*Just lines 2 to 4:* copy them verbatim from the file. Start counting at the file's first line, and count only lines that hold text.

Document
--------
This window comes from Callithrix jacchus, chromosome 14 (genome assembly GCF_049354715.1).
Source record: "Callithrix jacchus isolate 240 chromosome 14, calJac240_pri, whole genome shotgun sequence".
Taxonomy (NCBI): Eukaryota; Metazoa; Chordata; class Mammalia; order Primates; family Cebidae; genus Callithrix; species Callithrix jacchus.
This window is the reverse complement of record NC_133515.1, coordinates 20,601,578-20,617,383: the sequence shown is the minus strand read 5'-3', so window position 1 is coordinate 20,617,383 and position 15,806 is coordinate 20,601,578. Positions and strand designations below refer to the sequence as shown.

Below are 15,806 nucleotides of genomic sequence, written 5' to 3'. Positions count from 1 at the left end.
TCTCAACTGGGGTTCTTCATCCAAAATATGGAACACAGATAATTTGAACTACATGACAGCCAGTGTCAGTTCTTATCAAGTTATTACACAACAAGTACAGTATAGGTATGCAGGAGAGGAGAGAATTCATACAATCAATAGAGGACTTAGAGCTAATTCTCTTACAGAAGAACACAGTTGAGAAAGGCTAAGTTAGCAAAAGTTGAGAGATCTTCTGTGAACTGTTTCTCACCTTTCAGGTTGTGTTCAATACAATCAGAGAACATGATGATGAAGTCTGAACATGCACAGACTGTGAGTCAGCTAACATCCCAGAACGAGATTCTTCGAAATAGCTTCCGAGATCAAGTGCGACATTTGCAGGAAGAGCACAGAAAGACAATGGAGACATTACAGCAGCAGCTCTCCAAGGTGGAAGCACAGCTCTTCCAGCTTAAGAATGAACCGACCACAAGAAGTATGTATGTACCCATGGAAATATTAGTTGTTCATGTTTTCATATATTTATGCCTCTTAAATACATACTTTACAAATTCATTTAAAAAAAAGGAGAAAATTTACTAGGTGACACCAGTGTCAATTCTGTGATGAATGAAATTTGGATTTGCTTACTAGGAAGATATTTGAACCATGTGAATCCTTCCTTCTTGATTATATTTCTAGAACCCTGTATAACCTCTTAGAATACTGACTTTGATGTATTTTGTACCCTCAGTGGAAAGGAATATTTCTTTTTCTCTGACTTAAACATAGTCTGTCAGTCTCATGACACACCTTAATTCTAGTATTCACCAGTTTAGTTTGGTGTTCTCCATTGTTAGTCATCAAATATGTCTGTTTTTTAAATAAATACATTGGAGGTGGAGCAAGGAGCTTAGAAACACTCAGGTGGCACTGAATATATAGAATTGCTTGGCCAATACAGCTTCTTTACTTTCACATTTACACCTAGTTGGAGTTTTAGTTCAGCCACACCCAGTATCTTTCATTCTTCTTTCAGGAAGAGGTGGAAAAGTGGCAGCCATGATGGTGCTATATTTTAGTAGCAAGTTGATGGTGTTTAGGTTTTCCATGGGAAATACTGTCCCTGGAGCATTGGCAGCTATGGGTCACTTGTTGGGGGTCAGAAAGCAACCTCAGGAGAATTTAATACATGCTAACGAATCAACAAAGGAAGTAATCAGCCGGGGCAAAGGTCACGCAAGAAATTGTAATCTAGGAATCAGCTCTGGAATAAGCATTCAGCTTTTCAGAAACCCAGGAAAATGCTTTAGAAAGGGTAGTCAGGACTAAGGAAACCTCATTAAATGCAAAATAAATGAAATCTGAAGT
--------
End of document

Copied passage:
Source record: "Callithrix jacchus isolate 240 chromosome 14, calJac240_pri, whole genome shotgun sequence".
Taxonomy (NCBI): Eukaryota; Metazoa; Chordata; class Mammalia; order Primates; family Cebidae; genus Callithrix; species Callithrix jacchus.
This window is the reverse complement of record NC_133515.1, coordinates 20,601,578-20,617,383: the sequence shown is the minus strand read 5'-3', so window position 1 is coordinate 20,617,383 and position 15,806 is coordinate 20,601,578. Positions and strand designations below refer to the sequence as shown.